Racism in schools has not been exaggerated

2017-09-03 06:02
Parents put placards outside St John’s College ahead of Panyaza Lesufi’s meeting with the school’s management. Picture: Ndileka Lujabe

Parents put placards outside St John’s College ahead of Panyaza Lesufi’s meeting with the school’s management. Picture: Ndileka Lujabe

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The recent St John’s College race debacle has faded from view.

The school hopes it will avoid further public attention as South Africans fixate on the myriad other crises engulfing our country.

We can’t let that happen – institutions such as St John’s thrive on a culture of secrecy, and only sustained public pressure will force them to change.

The school managed to cleverly dodge further public shame by calling for a “town hall meeting” of the “St John’s Community” soon after it fired Keith Arlow, the teacher found guilty of racial abuse.

Though it pretended to “consult”, its real intention was to defend the status quo.

The meeting was a total farce.

For one thing, it was called with less than 24 hours of notice.

For another, the definition of “the community” only further exemplified the problem – it excluded cleaners, gardeners, security guards or dining hall staff, let alone people from the actual community surrounding St John’s.

Conveniently, the “community” meant “the comfortable bubble”.

Predictably, speaking time was disproportionately afforded to senior office bearers, all of whom were white.

Black pupils and black alumni barely spoke, and were relegated to the third hour of proceedings.

It was clear from the start that neither the headmaster nor the chairperson of council had any intention of resigning.

Some think calling for their resignation is a step too far, but senior accountability matters. Failure to sanction racism is just as deep a problem as racism itself.

The condonation of racism has always been racism’s evil twin, and must be treated as an equal evil.

Leaders who preside over institutions where racism is rampant bear a responsibility to defeat it; where they fail, they must go.

We have no problem declaring that senior political leaders should resign for presiding over corruption, even when they are not directly involved.

Why should racial abuse be any different?

I was shocked by the attitude of several white staff members who spoke at the meeting.

They rallied around the headmaster. One even threatened to resign if he went.

Another teacher said he felt victimised “because he might be called a racist”.

As if the fear of some unsubstantiated phantom accusation could be equated to the real racism that black pupils had faced.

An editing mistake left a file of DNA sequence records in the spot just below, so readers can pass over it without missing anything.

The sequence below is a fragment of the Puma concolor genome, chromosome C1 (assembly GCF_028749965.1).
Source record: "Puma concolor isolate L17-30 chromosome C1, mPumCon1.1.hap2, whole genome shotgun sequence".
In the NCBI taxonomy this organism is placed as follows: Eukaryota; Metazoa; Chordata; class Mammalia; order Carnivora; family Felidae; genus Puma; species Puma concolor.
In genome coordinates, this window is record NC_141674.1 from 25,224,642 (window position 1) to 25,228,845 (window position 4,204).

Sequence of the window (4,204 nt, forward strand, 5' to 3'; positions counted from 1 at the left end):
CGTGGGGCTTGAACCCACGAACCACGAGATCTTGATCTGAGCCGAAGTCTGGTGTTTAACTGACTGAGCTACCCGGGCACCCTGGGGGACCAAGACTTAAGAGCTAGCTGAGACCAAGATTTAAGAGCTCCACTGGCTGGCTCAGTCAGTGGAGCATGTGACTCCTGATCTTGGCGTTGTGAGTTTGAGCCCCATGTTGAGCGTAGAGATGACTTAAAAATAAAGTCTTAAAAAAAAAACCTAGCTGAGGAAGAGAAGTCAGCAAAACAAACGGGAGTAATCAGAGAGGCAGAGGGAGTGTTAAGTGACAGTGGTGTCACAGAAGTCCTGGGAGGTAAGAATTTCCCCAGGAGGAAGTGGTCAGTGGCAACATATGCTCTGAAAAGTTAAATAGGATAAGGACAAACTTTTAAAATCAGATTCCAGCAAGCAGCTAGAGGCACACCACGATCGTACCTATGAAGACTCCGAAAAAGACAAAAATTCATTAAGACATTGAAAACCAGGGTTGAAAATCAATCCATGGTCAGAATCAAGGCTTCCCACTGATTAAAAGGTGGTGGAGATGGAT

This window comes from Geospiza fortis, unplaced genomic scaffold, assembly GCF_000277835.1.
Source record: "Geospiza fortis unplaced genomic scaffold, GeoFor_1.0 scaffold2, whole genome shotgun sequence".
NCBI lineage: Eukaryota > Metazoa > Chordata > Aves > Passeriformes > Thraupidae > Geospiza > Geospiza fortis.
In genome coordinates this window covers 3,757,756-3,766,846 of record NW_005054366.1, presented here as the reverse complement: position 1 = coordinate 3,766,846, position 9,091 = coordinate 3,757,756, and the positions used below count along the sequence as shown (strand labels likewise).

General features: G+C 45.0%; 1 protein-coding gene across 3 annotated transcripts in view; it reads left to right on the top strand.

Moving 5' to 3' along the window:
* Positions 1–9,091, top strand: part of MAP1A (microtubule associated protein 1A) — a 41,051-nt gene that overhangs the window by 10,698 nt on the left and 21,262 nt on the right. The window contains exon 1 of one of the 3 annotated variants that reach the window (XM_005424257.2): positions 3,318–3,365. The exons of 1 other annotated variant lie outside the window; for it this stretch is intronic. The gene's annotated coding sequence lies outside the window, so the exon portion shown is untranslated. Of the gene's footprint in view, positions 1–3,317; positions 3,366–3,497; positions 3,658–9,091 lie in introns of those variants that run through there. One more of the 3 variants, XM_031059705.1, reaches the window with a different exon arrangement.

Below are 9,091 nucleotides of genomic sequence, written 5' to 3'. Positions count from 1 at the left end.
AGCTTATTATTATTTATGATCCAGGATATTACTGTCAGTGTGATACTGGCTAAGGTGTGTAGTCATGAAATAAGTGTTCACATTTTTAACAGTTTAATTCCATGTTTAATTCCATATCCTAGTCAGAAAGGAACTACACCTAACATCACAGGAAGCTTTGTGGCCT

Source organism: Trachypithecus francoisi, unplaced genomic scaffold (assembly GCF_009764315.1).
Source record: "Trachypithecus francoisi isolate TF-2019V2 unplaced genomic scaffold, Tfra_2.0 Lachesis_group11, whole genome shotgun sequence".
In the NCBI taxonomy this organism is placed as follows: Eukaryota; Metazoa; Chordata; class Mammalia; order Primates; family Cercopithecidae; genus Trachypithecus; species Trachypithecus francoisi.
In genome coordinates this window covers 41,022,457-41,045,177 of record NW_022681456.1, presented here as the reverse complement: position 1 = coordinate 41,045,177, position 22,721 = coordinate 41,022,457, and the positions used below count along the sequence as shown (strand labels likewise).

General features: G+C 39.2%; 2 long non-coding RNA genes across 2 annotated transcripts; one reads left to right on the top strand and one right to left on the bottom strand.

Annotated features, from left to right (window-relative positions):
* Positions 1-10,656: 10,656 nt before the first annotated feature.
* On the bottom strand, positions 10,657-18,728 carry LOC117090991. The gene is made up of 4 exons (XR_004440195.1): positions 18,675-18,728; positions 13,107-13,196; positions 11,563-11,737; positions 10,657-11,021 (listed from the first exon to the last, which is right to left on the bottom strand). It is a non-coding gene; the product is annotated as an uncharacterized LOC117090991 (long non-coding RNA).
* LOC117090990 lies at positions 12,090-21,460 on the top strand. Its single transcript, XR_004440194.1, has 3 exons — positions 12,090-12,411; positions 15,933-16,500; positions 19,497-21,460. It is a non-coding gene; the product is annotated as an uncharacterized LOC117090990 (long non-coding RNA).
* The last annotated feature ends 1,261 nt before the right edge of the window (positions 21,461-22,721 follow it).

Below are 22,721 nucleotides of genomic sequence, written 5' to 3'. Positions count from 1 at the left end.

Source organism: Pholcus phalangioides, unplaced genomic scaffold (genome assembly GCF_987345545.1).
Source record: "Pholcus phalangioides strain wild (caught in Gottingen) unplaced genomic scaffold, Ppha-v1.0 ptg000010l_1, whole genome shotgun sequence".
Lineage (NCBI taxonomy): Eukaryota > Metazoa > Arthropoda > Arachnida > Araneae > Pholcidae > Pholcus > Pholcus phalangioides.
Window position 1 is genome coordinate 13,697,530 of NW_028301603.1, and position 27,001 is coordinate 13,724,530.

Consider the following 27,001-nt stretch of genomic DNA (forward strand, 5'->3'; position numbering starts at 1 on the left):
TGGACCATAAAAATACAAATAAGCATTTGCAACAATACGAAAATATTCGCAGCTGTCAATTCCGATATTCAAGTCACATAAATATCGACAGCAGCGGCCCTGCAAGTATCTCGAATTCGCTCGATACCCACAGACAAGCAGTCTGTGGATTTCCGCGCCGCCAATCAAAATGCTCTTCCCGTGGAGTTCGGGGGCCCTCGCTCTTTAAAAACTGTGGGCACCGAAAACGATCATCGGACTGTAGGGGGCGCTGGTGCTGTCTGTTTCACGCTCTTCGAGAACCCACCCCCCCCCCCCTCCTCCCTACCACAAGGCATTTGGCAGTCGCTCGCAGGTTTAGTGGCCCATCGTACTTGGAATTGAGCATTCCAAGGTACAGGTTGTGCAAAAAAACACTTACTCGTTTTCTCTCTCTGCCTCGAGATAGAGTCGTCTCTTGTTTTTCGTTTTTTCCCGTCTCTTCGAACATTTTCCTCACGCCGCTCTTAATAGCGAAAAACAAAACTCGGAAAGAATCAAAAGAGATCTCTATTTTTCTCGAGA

Another teacher argued that black alumni who spoke out publicly were pursuing a “sinister power agenda”.

Well, if calling for senior accountability over racism is a “sinister power agenda”, then I plead guilty.

I address school racism in my new book Democracy & Delusion. While I was writing about it, part of me thought I might be exaggerating the problem.

Even the most fervent antiracism campaigners sometimes slip into moments of self-doubt.

When fresh stories of racial abuse emerged, I was reminded that, if anything, I had underestimated the problem.

In the companion rap album to the book, I have a song called Daylight, which focuses on my experiences at St John’s. I write:

It was hard putting up with the erasure/

But I knew there were millions who would trade places/

So, that’s what I call a post-apartheid irony/

When you get ahead, they take you back to their binaries/

Then, as now, I wanted to reflect the paradox of contemporary black South African life – every time you advance, you return to the same racism you thought you’d escaped.

All the while, you are shamed into silence because of how “lucky” you are to be at a school like St John’s.

But black people don’t forgo their right to criticise racism when they achieve economic advancement.

As if you have to be a poor saint before your voice is legitimate.

This irony only reinforces the problem – when it comes to racism, we would sooner question the intentions of the accuser than deal with the actions of the accused.

Mpofu-Walsh is a musician, activist, author of Democracy & Delusion: 10 Myths in South African Politics and winner of the City Press Tafelberg Nonfiction Award.

The book launches next week and is now in stores.

Read more on:    education  |  racism

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